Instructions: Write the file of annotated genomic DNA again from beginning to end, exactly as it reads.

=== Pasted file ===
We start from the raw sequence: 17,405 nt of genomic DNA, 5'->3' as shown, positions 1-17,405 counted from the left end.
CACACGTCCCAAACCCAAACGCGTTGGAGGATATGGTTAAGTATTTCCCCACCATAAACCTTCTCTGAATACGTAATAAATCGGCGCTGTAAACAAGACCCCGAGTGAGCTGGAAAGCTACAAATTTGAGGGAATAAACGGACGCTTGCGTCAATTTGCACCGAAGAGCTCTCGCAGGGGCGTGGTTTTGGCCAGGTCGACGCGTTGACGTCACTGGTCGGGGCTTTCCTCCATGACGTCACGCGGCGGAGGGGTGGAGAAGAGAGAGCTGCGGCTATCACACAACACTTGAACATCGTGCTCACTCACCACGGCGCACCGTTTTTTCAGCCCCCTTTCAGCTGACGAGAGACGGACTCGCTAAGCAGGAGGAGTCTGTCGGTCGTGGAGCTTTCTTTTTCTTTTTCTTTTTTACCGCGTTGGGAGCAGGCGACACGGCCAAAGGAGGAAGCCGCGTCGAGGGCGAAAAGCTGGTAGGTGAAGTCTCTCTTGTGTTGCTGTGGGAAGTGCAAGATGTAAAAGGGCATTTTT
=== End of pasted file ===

We start from the raw sequence: 17,405 nt of genomic DNA, 5'->3' as shown, positions 1-17,405 counted from the left end.
CACACGTCCCAAACCCAAACGCGTTGGAGGATATGGTTAAGTATTTCCCCACCATAAACCTTCTCTGAATACGTAATAAATCGGCGCTGTAAACAAGACCCCGAGTGAGCTGGAAAGCTACAAATTTGAGGGAATAAACGGACGCTTGCGTCAATTTGCACCGAAGAGCTCTCGCAGGGGCGTGGTTTTGGCCAGGTCGACGCGTTGACGTCACTGGTCGGGGCTTTCCTCCATGACGTCACGCGGCGGAGGGGTGGAGAAGAGAGAGCTGCGGCTATCACACAACACTTGAACATCGTGCTCACTCACCACGGCGCACCGTTTTTTCAGCCCCCTTTCAGCTGACGAGAGACGGACTCGCTAAGCAGGAGGAGTCTGTCGGTCGTGGAGCTTTCTTTTTCTTTTTCTTTTTTACCGCGTTGGGAGCAGGCGACACGGCCAAAGGAGGAAGCCGCGTCGAGGGCGAAAAGCTGGTAGGTGAAGTCTCTCTTGTGTTGCTGTGGGAAGTGCAAGATGTAAAAGGGCATTTTT